It was like Melle Mel [is up here] and the second MC was way down here. Never has there been a time where it was a gap between the best and the second best with Melle. That's why you call Melle Mel, probably the GOAT of GOATS because cats that later on would probably get a higher position, I think Billboard charted Melle Mel, 48. But how could you compare somebody? You got to bring the context of time. In Melle Mel's time he dominated like nobody else ever dominated. You can't rank somebody who was born 20 years later because they wasn't there 20 years before. They couldn't talk. They wasn't there, couldn't crawl. Melle Mel was the dominant of his particular time like few others.

When I'm talking to younger people and we are talking about hip-hop, culture and different things that happened in regards to dealing with our communities, something that blows their minds is how terrible Ronald Reagan was. I don't know how, if it was because of Bush and Iraq or this Trump s**t, I don't know what happened in their lifetime that this person just slips out of the conversation. And I'm like, "Duh."

My first year I was eligible to vote for a president was 1980. And I used my vote for Angela Davis. But then I started to understand there was a trick bag in that. I should have voted for Jimmy Carter because every vote for anybody else other than Jimmy Carter, that was a vote for Reagan. Then we got what we call 12 years of R&B, Reagan and Bush.

It completely devastated and wiped out Black communities, east to west, south to north. I seen it in front of my own eyes and life. So out this became a reason that "The Message" spoke for what it seemed in New York City at the time, and what Public Enemy was able to see across the map of the USA when we were privileged to be able to travel to these places because of Grandmaster Flash and the Furious Five, Kool Moe Dee, Treacherous Three, the Sequence, Funky Four Plus One More, Run D.M.C., Whodini, Doug E. Fresh and the Get Fresh Crew. That's where we came from.

During that time could you envision hip-hop being what it is now?

Of course because I wasn't a kid. As a kid you're fascinated because you feel that you really can't reach these things. But I was a grown man in the '80s, so I would turn around and see rock hair bands and I'm like, "Wow. They play in arenas and stadium, but so is Run. So I'm pulling for Run." And they play the same place, let's say Baltimore Civic Center. They'll have White Snake and Bon Jovi in there. But the next night Run D.M.C. and Whodini. That's when I said, "This thing is going head-to-head for real." I became a service person, hip-hop was my military. Today, hip-hop to me is a worldwide cultural experience and religion.

Obama was the first hip-hop president.

Him and the First Lady, Michelle Obama, their first date, they went to see, "Do the Right Thing." So when somebody says, "Yo, does President Obama, listen to Public Enemy?" I'm like, "He ain't supposed to say that." Because a lot of times during the Obama Administration, I should say it properly, the President Obama Administration, people were like, "Yo man, yo Obama's not even putting P in this list." I'm like, "Yo, he's not supposed to because we know a lot of our stuff. We question and challenge the government. He's at the top of the government, but he's throwing behind-the-back no-look passes. You got to catch it when it's like he's like . . ."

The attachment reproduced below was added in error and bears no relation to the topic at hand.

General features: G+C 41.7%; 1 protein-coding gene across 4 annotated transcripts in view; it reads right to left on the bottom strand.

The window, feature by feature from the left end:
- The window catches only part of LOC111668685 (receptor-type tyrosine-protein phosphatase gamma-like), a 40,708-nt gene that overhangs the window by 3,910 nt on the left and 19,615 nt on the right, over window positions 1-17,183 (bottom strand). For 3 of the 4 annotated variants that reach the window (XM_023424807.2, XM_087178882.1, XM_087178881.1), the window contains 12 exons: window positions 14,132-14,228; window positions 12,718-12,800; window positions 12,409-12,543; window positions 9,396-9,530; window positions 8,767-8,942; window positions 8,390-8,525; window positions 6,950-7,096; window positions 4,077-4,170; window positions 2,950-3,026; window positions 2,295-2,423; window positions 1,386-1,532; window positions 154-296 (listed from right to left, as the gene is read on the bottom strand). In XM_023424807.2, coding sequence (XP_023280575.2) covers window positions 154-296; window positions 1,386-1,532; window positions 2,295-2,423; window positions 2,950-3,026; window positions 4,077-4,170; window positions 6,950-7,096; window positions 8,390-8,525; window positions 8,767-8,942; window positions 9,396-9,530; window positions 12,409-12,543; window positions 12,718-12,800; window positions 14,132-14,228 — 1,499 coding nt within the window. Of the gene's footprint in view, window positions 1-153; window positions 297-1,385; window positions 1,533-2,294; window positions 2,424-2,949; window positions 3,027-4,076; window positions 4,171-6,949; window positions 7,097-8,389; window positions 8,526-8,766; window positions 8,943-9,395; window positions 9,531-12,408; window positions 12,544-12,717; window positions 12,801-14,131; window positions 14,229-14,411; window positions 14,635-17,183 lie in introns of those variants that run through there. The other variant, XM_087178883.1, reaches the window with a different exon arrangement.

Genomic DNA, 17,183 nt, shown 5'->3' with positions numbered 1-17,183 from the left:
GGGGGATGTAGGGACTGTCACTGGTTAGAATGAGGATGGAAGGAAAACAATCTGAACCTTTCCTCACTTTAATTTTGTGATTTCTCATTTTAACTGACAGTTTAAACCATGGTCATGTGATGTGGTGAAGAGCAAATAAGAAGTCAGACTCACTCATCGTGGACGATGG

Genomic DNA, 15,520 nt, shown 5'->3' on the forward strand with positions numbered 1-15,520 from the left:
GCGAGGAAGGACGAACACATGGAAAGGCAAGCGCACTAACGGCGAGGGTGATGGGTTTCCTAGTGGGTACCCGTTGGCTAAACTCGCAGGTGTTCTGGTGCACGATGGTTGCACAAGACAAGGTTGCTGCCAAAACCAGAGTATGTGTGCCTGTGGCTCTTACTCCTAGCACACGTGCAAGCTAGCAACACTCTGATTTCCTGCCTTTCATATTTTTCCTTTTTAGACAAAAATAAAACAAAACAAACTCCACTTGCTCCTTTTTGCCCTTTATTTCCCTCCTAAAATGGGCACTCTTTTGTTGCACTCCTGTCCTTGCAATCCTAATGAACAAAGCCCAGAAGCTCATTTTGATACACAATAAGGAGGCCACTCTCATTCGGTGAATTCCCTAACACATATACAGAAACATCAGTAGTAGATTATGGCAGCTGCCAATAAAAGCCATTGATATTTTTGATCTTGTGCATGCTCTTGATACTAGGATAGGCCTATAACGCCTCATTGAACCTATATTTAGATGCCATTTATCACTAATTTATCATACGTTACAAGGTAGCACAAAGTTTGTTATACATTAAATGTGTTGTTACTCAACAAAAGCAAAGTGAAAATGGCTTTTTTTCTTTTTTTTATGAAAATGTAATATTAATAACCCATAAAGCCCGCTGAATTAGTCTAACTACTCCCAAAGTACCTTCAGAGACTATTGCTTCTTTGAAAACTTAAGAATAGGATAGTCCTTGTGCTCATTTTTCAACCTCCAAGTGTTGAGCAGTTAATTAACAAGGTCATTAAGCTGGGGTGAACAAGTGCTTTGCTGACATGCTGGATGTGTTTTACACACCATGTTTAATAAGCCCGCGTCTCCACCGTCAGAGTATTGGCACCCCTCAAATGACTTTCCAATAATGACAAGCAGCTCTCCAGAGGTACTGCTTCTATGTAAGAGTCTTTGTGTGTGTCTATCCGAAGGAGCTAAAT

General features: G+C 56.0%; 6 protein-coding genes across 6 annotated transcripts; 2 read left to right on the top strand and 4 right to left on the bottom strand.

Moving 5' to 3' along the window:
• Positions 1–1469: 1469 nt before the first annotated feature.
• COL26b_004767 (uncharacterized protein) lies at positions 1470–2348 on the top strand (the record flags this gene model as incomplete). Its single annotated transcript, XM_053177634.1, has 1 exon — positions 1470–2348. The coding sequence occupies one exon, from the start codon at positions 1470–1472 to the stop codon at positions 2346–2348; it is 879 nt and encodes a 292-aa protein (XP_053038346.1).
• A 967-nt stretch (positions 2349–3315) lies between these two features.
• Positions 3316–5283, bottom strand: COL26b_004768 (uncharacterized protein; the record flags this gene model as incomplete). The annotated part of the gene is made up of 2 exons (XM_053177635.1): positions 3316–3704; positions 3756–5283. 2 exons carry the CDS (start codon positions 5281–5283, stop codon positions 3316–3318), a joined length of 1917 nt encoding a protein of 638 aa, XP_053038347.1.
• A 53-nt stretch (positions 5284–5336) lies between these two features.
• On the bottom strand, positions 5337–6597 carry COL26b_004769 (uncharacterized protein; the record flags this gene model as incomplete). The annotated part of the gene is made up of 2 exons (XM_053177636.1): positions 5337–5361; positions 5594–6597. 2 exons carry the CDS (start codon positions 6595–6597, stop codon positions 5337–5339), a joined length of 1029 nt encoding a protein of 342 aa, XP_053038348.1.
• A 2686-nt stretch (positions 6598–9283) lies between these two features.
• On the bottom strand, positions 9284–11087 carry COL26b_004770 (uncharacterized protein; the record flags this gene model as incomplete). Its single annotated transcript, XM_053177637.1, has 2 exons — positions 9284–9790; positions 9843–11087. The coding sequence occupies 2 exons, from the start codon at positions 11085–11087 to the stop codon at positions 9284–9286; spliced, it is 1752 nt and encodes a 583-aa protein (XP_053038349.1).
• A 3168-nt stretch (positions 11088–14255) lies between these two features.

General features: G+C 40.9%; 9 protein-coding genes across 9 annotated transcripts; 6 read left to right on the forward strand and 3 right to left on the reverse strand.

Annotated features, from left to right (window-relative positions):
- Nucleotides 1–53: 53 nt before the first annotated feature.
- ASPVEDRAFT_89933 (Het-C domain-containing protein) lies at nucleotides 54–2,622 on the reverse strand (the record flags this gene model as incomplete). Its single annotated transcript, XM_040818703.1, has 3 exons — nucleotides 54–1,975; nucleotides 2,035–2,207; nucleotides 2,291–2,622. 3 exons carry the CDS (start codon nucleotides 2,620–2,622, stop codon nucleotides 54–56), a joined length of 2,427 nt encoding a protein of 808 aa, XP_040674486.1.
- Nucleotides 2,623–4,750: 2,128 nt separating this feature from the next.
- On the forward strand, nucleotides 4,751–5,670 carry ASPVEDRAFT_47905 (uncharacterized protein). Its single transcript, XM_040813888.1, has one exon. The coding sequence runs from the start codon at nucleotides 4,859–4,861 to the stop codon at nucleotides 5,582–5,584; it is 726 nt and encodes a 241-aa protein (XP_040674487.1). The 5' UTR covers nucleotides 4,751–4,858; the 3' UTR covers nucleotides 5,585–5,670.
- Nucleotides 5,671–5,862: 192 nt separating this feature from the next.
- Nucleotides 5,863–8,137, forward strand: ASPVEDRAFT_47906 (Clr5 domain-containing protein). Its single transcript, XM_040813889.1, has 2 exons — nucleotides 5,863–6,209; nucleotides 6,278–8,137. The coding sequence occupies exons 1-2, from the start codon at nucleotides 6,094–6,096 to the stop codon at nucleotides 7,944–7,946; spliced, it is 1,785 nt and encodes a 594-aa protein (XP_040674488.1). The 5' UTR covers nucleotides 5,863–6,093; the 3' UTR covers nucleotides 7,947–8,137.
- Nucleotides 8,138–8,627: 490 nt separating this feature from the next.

Everybody all of a sudden want to be a one-week conspiracy theory person, like, "Oh yeah, he's colored balls, he's in with them." It's like, "Dude, he's president of the United States of America. He's not going to make transmitted passes to you like that. He is no longer representing the Black community in the world. What we have to do is take advantage." I thought we could take advantage of the time while he's in there because if we take advantage of the time when he's out of there, we know we will have something stockpiled as far as our mentality, our standing. What we need to do is independent. 

There was a lot of opportunities during the Obama Administration, but you had to see it with the third eye. The third eye, feels it out, and then you're able to find these situations. It's not going to be like, "Here, Black opportunity." Never going to be like that.

But he did. Obama did a lot. One of the biggest knocks on his administration is there was a storytelling problem because the other guy that came after him would write his name on the paper and he would wave it around like this, like "Oh look, I wrote my name." Not even know what he just signed. But Obama, they wouldn't talk about it.

That's the privilege that white male presidents have. How many white male presidents have we had? Every single other one of them. So they got their own thing. Obama had to come in and kind of figure out, "Damn, how do I freestyle some rules up in here? They already throwing a defense." And I'm not a President Obama apologist, but you understand the Public Enemy's first records said, "The governments responsible," governments plural. You got to understand government.